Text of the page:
Martin Holladay | | #3

    William,
    Dana is right. In the northern half of the U.S., a slab on grade or a basement slab should have a continuous horizontal layer of rigid foam under the slab. If your builder forgot to include the insulation layer under the slab, then the rigid foam should be installed between the concrete slab and the plywood or OSB subfloor.

  4. DIYJester | | #4

    Hi, I'm starting to research finishing over my exposed slab on grade floor. I do not want to have to add a sub floor over top of the slab due to having to raise all trim and making all of my rooms shorter.

    The original slab has hydronic heat with no insulation, but supposedly has a vapor barrier. I find the vapor barrier questionable as I can get humidity levels above 70% when I measure near some cracks between my slab and foundation wall. I should note that I am in the process (although slow) of adding 4" of vertical insulation 4' below the top of the slab and 4" of exterior foam above the concrete line to keep it away from the bugs.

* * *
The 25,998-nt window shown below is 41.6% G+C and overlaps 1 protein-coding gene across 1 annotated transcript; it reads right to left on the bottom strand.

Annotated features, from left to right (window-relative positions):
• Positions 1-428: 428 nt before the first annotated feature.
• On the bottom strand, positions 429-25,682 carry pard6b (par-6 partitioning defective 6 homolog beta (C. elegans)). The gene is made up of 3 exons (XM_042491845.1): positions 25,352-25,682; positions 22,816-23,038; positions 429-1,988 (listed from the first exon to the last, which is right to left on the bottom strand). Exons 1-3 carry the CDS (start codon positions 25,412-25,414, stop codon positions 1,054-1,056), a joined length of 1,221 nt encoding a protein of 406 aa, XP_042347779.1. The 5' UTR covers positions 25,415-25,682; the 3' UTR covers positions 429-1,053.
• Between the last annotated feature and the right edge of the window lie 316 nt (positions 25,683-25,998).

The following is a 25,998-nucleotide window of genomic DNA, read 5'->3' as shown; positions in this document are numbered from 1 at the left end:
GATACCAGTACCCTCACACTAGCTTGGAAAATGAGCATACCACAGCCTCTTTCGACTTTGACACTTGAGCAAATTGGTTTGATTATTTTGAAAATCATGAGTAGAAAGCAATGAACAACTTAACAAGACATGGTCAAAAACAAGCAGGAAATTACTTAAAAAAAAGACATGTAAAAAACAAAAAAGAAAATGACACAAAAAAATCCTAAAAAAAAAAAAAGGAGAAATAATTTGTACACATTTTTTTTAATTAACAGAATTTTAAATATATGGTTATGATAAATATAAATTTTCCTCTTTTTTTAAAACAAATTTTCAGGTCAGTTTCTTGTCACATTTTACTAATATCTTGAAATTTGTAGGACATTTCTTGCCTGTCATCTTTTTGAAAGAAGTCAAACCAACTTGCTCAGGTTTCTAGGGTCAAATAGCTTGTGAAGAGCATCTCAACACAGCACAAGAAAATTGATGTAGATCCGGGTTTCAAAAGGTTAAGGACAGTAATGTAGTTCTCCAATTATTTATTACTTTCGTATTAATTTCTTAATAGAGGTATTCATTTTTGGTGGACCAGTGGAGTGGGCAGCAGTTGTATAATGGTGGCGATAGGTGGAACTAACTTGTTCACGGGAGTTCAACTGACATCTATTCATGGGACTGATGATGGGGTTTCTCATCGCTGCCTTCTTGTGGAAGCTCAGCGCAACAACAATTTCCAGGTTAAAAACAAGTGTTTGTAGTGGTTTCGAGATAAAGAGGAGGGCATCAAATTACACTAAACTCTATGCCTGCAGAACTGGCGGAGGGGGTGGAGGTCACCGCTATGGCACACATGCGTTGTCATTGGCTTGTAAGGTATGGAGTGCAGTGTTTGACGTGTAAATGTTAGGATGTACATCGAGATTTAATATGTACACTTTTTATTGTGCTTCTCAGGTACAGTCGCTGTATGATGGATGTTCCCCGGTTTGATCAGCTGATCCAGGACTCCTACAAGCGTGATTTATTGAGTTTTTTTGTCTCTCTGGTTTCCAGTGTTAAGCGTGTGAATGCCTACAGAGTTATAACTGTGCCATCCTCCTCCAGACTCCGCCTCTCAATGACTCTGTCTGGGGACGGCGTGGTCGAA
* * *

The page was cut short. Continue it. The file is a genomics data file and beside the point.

Also since the slab has cured for over 10 years is it safe to fill these cracks with cement crack repair or would I be better of filling them with foam or sealant?

  5. GBA Editor
    Martin Holladay | | #5

    Mike,
    You didn't mention your climate zone. Installing in-floor PEX tubing for a hydronic (radiant) heating system without also installing a continuous horizontal layer of sub-slab rigid foam is a design error.

    You didn't mention your climate zone, but trying to use this system to heat your house might be a mistake. You'll end up buying fuel to heat the soil under your slab. In light of the fact that the builder forgot to install any sub-slab insulation, it might be wisest to abandon the heating system.

    If you go ahead with your plan, it's fine to seal the cracks in the concrete with caulk or spray foam.

  6. wjrobinson | | #6

    basements my way are never safely dry. I would use the newer snap together flooring that is made more water rresistant floated over the foam underlayment. Safer, way less cost, less to lose if it needs to be ripped out. The new stuff looks good and or I'm finally getting used to looking at it.

  7. DIYJester | | #7

    Martin,